Secure Freedom Radio: Russ Dallen on Venezuela & Colombia

With Amb. Hank Cooper, Dr. Mark Schneider, Russ Dallen and David Goldman

June 21st, 2018

AMB. HANK COOPER, Director of the Strategic Defensive Initiative Organization (SDIO) during the Bush Administration, Associate of the National Institute of Public Policy:

  • President Trump’s unveiling of ‘Space Force’ in US military
  • Why space assets are essential to our economy and national security

DR. MARK SCHNEIDER, Senior Analyst with the National Institute for Public Policy, Longtime career in the Office of the Secretary of Defense:

  • Is Russia preparing for war?
  • The state of US tactical nuclear weapons inventory

RUSS DALLEN, President & Editor in Chief at the Latin American Herald Tribune, Head of the international investment bank, Caracas Capital Markets, Served as President of Venezuela’s “The Daily Journal”:

  • Maduro’s charm offensive with foreign investors
  • Colombia’s recent election

DAVID GOLDMAN, Author of How Civilizations Die, best known for his series of essays in the Asia Times under the pseudonym Spengler:

  • Chinese official threatens financial warfare against the US
  • Significance of cutting off Chinese acquisition of US technologies

Wealth Manager: Venezuela – The EMD play that’s not for the faint hearted

It’s not every day that an intern risks bringing down an entire country’s economy.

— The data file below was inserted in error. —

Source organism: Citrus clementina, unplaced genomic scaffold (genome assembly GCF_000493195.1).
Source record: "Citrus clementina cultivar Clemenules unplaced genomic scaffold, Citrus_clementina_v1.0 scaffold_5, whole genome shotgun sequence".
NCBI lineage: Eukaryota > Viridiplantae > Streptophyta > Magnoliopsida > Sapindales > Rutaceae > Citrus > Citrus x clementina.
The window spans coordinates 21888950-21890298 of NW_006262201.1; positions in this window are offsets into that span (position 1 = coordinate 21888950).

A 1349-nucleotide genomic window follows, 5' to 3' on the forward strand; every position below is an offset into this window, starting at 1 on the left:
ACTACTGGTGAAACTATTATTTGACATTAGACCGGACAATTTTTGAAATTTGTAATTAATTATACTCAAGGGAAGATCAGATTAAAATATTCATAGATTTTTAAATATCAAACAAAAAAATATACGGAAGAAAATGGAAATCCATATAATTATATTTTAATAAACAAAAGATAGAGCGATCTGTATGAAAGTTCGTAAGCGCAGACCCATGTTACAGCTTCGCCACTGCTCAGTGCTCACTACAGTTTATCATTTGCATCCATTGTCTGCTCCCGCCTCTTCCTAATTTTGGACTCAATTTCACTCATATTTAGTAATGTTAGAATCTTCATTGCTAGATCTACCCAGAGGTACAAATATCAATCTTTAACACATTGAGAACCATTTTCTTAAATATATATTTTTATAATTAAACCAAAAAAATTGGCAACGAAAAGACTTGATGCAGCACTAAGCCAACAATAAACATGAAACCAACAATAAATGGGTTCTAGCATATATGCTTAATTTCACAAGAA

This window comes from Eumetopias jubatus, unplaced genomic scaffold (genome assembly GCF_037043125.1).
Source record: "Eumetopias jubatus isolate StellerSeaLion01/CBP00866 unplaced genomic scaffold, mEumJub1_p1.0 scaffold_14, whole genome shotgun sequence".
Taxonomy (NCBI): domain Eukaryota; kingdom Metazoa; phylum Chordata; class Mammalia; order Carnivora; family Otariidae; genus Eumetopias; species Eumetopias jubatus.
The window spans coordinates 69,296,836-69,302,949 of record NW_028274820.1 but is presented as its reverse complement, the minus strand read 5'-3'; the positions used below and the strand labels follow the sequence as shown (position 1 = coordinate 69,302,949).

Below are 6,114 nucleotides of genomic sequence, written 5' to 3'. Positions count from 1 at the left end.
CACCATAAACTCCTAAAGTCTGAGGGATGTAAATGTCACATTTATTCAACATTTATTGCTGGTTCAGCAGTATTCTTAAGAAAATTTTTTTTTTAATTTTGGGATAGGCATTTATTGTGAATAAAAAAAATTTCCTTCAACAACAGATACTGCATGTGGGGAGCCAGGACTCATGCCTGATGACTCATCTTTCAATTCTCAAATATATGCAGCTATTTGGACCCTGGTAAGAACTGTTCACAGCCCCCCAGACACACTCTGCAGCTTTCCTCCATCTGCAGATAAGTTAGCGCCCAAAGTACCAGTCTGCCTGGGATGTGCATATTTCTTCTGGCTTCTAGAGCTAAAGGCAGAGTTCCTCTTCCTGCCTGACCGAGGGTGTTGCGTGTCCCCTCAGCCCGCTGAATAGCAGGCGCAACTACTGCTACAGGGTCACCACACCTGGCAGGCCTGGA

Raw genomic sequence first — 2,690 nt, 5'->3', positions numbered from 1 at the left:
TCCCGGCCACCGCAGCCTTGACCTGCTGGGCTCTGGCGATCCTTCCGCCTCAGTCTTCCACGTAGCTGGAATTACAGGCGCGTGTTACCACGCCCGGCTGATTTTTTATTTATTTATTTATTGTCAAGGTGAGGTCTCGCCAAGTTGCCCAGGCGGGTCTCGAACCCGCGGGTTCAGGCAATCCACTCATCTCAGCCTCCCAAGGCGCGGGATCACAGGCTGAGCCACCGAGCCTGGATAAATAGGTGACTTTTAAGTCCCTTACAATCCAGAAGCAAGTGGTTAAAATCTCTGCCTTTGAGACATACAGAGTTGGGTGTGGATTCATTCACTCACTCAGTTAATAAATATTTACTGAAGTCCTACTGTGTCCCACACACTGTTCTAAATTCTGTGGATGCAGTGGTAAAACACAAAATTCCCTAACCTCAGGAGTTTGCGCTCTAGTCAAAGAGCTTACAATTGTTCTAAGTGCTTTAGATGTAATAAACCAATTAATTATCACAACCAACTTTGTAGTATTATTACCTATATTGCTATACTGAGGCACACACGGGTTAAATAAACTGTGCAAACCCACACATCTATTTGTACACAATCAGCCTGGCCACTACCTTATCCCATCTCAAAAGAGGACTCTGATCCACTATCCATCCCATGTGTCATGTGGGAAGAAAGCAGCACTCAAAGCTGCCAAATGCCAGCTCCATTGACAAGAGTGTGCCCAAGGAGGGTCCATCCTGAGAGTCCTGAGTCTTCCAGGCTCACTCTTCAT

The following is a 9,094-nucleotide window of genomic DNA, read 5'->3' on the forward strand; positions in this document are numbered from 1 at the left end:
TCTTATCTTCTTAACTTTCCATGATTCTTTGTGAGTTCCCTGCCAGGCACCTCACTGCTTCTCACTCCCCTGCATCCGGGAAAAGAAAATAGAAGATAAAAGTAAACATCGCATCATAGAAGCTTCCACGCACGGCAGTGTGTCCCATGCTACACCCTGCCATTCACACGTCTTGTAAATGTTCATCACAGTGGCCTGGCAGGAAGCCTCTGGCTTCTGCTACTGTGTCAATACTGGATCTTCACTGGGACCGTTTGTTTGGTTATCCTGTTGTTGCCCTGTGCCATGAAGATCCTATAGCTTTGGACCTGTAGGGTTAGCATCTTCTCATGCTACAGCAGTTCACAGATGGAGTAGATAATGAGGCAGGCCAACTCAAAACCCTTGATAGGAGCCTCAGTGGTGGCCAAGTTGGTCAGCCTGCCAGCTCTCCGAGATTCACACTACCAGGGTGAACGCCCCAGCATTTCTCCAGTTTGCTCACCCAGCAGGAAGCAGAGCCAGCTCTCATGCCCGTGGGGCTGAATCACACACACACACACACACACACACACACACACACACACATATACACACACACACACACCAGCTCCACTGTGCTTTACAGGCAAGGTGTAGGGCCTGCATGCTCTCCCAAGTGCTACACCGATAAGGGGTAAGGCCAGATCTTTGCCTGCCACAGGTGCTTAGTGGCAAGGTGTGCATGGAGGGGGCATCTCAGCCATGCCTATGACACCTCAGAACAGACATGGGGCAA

But for Venezuela, which stopped paying bondholders for seven months without telling anyone, this is nearly what happened.

Despite this, a surprising number of emerging market debt (EMD) managers are still keen on the country’s prospects.

The government, led by controversial president Nicolas Maduro (pictured), has been accused of ‘hoodwinking’ investors after its central bank published data in April that accidentally revealed regular debt payments to foreign bondholders fell to the low tens of millions.

The country is still paying out on bonds from the state-owned oil company PDVSA and electricity firm Elecar, but data from Caracas Capital, which specialises in Latin American debt, showed $83 million (£63 million) was paid in October last year, compared to sovereign obligations of $465 million.

This went down to $23 million by December, compared to obligations of $242 million.

It is believed that the data, which showed the monthly spend figures in US dollars on foreign debt obligations, as opposed to the previous format of a ratio which revealed far less information, was posted by an intern at the central bank.